Banners and pop-up ads
You rarely get people's attention as rapidly as when they sign up for a Wi-Fi service. Use that login page to communicate with the them. Include banners that are clickable to either display more information in a pop-up or to take the user to an external web page. Banners should be able to rotate in a carousel if you are looking to convey multiple messages. Another option is to force the user to view a pop-up advert before they gain access. The advert can be a commercial message or an important note that all conference delegates need to see.
We all know how hard it is to get people to fill in paper-based survey forms that you hand out. Why not start the day by getting users to respond to a short online survey about yesterday's sessions in exchange for free Wi-Fi?
Collect personal information
If you collect emails or mobile phone numbers as part of the login process, you can easily engage with users after the event. Verify users' identities by using email or mobile as part of the login process where a clickable link is sent to them via email or SMS for verification. This can be important from a security point of view as it makes users traceable with a confirmed identity. It is also an excellent tool to increase the quality of the user database / customer relationship management (CRM) system.
The cloud-based Wi-Fi service management service should not only have features that collect personal data for you or your business customers to utilize in marketing campaigns, but It should also be equally good in protecting the user's privacy. In Europe privacy protections are required by the General Data Protection Regulation (GDPR). Similar laws are emerging globally. However, being transparent with your users on exactly what information you are collecting about them, and obtaining their explicit consent on how you can use the data for marketing, also make business sense. People are increasingly sensitive about their privacy at the same time as they realize that they have to give something in order to consume a free service.
Automatic login and marketing
A good practice from a user experience point-of-view is to automatically login users when they return to a Wi-Fi service for which they have signed up. Contrary to common belief it is still possible to engage these users with messages even if they are not passing a login portal. A good cloud-based Wi-Fi service management service should be able to automatically send an email or SMS to users as they arrive at a Wi-Fi zone. It should be possible to set a certain dwell time (how long the user is in the Wi-Fi zone) so that a message is not sent to a user who is just passing by.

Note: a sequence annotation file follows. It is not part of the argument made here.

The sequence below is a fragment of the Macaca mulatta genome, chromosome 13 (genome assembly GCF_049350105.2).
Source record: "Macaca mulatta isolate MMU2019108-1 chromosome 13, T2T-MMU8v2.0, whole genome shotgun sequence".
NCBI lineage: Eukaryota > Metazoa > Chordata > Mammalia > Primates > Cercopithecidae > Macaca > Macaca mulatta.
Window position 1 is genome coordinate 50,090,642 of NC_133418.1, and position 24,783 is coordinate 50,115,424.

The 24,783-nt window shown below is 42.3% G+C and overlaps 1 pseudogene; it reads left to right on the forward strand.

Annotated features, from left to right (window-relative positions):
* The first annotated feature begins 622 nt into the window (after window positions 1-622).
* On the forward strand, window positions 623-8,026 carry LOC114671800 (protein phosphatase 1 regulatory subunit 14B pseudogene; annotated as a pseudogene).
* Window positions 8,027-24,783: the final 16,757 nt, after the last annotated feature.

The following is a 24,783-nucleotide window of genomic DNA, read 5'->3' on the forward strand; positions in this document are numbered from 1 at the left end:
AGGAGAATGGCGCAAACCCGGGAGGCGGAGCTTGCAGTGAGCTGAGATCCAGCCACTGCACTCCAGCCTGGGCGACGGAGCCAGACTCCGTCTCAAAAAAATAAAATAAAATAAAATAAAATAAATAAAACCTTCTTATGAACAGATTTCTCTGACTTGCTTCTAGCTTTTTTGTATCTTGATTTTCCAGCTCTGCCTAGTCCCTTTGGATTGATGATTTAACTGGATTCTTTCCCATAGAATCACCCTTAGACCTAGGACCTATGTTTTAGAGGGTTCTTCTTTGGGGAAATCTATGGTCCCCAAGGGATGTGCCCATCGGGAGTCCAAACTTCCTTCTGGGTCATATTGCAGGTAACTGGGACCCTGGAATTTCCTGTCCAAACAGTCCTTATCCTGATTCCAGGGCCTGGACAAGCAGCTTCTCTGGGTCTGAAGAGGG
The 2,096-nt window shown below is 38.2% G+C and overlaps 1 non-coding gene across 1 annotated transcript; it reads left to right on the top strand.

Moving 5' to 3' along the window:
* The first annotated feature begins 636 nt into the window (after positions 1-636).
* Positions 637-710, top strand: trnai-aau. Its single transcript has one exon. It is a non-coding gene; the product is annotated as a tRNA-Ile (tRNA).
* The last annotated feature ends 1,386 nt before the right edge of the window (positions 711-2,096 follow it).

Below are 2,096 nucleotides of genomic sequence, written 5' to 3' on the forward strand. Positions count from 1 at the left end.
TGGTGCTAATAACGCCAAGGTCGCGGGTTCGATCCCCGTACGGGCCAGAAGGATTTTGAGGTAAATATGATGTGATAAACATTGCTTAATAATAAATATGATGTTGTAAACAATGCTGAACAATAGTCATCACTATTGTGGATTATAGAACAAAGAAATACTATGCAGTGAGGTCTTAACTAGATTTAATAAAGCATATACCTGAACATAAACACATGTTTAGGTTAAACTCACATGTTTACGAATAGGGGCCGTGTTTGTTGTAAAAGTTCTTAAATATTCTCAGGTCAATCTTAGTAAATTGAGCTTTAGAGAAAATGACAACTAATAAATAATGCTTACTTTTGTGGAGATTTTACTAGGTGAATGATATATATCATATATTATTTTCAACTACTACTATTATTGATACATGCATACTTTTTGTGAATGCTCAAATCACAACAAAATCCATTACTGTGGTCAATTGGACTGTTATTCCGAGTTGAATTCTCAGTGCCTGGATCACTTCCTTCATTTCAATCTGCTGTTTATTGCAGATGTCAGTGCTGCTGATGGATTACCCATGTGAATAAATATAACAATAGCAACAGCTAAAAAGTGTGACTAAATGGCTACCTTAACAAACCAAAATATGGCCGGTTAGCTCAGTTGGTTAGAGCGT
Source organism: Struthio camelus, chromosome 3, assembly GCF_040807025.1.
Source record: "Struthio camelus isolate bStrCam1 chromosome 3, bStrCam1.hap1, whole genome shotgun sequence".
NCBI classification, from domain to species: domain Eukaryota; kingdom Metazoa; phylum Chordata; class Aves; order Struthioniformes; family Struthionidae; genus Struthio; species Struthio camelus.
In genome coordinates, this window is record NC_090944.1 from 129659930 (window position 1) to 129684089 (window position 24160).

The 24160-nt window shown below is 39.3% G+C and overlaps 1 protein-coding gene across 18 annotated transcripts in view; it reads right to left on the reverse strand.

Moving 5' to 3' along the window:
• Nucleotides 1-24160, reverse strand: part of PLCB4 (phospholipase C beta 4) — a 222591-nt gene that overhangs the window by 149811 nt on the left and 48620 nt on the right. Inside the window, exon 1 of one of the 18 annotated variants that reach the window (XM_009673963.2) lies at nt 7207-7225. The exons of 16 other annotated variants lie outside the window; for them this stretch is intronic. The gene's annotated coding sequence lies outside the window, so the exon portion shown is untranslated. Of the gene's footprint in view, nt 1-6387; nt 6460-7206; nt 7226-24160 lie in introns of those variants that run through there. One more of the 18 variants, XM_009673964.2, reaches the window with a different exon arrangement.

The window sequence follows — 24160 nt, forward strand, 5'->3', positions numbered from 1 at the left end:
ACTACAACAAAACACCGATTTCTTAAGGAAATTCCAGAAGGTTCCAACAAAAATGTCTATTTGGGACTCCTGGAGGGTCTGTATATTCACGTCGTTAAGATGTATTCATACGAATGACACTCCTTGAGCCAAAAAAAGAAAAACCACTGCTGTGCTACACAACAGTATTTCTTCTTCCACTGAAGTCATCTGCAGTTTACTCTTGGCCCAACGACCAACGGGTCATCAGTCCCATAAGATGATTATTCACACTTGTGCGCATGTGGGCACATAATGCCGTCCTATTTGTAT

Another great way to communicate with users after the event is group messaging. Group Messaging is a way to communicate with users who have been at a specific location at a certain time. With this in place you can follow up an event with an email or SMS long after the event has ended, given that you have obtained the users' consent to do so.
Analytics can give you insight into users' behavior during the event. How much data do they download and during which periods in time? Is there a difference depending on gender and age? How do they respond to marketing messages? We can go on and on. You can use these actionable insights to feed your marketing team with information that improves their performance at the next event and provide tailored marketing toward certain groups of people.
Other types of statistics such as failed logins and total used bandwidth at certain times are also helpful. This information can help you to constantly improve the service over time.
With some minimal planning, cloud-based Wi-Fi service management is an easy way to ensure internet connectivity at most any venue. Wi-Fi service management platforms should be designed to work hand-in-hand with whatever Wi-Fi infrastructure that may (or may not) already be in place, which will pave the way for a rapid, cost-effective installation. Be sure to tap into the many benefits your Wi-Fi has to offer, as Wi-Fi can be your marketing team's best friend in building long-lasting relationships with your guests.
HotelExecutive retains the copyright to the articles published in the Hotel Business Review. Articles cannot be republished without prior written consent by HotelExecutive.